His opponent snarled at him and jerked back, now driven into the defence as he backed down the aisle, hammering away at Nicholas's solid guard position but failing to stop his advance. “I'll'ave y'r lights, y'little runt–”


Nicholas sighed, parrying away two moves that would have shaved off any ten o'clock shadow that hadn't been singed from his face. "Well, it's just that you're going about it all wrong, swinging away like that. It's not an axe, it's a bloody art. Look, watch me. Light on the footwork, keep a good distance so I can see your movements and block, and then snake in like this. See? Now you try."


It wouldn't have worked, if Nicholas hadn't sounded so damn persuasive. There is a certain small part of the human mind– generally formed and imprinted around the time when you are tiny and sitting on a rug with a lot of other tiny people while an enormous person tells you what all the weird shapes on the board stand for– that can't help but be very sensitive to this sort of thing, to someone telling you, patiently and not unkindly, that you are Doing It Wrong.


The guard found himself pulling his elbows in, mimicking Angel's posture. He had, in fact, briefly attended school as a child, and for a second he found himself fighting the strong but very confusing and unhelpful conviction that if he got it right he might get an apple. Rather uncertainly, he flicked his sword out at Nicholas's ribs.


Angel dodged the half-hearted stroke, slipped in close, and hit the man on the head with the pommel.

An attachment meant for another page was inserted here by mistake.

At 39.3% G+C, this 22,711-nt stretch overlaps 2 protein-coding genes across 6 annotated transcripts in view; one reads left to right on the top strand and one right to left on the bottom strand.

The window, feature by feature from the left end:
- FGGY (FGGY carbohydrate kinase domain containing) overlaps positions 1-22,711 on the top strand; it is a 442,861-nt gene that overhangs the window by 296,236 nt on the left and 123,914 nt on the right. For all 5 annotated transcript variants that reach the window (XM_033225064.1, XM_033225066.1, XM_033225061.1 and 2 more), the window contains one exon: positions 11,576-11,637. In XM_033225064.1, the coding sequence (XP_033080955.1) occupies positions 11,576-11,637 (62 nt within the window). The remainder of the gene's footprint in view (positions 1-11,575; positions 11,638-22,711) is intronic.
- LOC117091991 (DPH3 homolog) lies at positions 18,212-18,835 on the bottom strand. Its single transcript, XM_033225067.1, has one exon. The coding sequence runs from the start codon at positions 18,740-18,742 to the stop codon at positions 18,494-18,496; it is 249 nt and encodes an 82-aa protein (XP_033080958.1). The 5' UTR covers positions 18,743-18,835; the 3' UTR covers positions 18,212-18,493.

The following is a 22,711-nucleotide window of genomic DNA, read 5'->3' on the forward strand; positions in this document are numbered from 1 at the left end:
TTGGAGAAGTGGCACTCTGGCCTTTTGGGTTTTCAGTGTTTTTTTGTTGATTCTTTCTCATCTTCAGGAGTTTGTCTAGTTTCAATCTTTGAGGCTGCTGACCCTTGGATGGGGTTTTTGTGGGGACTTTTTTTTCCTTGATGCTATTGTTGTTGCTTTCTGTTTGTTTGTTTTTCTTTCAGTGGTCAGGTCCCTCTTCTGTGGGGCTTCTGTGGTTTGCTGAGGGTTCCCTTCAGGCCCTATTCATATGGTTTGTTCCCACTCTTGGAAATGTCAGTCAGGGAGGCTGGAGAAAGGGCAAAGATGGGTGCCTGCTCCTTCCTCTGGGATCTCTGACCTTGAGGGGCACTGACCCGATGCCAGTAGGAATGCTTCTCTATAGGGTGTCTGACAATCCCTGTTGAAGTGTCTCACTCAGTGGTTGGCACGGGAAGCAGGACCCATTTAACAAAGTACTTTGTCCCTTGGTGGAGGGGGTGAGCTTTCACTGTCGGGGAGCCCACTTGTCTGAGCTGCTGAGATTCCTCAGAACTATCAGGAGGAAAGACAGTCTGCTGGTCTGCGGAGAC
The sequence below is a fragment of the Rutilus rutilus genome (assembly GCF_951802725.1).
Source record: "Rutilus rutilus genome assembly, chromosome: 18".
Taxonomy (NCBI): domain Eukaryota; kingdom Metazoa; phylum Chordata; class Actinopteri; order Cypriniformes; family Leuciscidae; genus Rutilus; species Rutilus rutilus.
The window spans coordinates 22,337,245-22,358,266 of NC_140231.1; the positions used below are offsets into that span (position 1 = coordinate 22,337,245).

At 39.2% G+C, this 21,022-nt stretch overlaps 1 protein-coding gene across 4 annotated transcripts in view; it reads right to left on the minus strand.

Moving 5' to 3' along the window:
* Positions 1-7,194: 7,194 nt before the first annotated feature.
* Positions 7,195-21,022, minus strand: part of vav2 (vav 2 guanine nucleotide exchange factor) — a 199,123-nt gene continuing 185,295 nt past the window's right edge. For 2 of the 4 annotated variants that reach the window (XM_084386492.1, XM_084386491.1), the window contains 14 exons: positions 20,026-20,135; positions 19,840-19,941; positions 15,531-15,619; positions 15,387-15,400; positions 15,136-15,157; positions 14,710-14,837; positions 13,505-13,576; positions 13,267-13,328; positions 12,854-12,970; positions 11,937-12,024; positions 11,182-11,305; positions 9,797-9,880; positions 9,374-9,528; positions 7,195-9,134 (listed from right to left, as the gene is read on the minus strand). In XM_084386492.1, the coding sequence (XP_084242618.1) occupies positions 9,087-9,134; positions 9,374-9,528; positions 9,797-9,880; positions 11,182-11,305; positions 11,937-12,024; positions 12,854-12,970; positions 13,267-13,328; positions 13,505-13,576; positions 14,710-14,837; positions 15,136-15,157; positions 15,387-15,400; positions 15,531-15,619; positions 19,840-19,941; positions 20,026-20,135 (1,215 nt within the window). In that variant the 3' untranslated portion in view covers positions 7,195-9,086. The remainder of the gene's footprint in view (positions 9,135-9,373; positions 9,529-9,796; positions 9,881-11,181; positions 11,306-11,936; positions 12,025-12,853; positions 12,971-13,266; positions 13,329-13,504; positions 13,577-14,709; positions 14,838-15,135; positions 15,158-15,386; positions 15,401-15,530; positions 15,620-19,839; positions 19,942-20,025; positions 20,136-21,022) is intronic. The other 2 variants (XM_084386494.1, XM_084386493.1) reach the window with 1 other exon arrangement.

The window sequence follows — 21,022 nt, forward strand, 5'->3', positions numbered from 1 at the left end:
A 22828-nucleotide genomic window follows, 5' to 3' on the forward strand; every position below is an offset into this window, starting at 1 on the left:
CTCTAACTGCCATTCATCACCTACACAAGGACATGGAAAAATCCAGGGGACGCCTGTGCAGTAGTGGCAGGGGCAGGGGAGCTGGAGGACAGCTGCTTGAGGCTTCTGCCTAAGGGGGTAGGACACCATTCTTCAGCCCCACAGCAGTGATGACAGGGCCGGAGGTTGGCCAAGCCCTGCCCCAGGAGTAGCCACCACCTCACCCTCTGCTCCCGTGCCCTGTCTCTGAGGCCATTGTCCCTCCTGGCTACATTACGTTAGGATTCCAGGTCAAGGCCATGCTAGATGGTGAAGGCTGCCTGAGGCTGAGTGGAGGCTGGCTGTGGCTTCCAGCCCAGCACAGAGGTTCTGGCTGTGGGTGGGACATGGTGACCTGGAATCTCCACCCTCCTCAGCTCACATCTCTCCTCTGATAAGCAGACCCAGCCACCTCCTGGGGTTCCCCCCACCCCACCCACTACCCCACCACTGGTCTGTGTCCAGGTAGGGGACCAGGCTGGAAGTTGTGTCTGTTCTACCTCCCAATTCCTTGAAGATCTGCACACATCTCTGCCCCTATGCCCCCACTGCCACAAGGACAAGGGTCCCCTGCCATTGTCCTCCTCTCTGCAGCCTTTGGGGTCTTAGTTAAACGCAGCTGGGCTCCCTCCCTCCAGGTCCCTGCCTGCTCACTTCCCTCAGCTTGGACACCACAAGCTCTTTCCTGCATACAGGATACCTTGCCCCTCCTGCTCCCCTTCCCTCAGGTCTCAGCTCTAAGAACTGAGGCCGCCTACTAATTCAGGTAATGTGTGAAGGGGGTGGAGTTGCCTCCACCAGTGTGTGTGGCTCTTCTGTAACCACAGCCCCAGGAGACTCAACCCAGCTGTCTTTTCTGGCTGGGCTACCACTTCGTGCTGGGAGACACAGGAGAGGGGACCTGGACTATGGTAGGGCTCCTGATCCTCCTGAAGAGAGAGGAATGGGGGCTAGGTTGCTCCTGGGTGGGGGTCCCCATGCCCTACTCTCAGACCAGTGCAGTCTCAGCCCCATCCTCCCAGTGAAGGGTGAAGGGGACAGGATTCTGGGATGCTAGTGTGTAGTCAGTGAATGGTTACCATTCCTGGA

"On the other hand, there's a good deal to be said about fighting dirty when you've got other things to be doing. Sorry."


As the man folded up at the knees and slid tranquilly to the floor, Danny re-emerged from the shadowy little antechamber behind the organ, where he'd chased the second guard after heading him off from the door. He was draped in fluff and cobwebs, dragging his opponent, who was also extremely unconscious, by the back of the shirt. He dropped him in the middle of the nave and jammed his right hand under his arm, wincing.


“Gun jammed or summat,” he explained, wiping sweat from his forehead and leaving a gritty streak behind. “So I thumped him. Everyfin' alright?”


"Yeah," said Nicholas, sheathing his sabre and shaking his wrist to get the blood flowing through it again. Those earlier blows had hurt. "Fine. Let's go fetch your dad."


Yes. Dramatic applications or removals of sunglasses really were preferable for moments like this, standing in a church that you'd recently blown a large hole through, and had a goddamn swordfight staged between the mashed pews and clanging up into the high vaulted ceilings. Shame they wouldn't really be invented for a century or so.

Danny looked equally determined. He swiped his forehead again, and reached for his ammo pouch.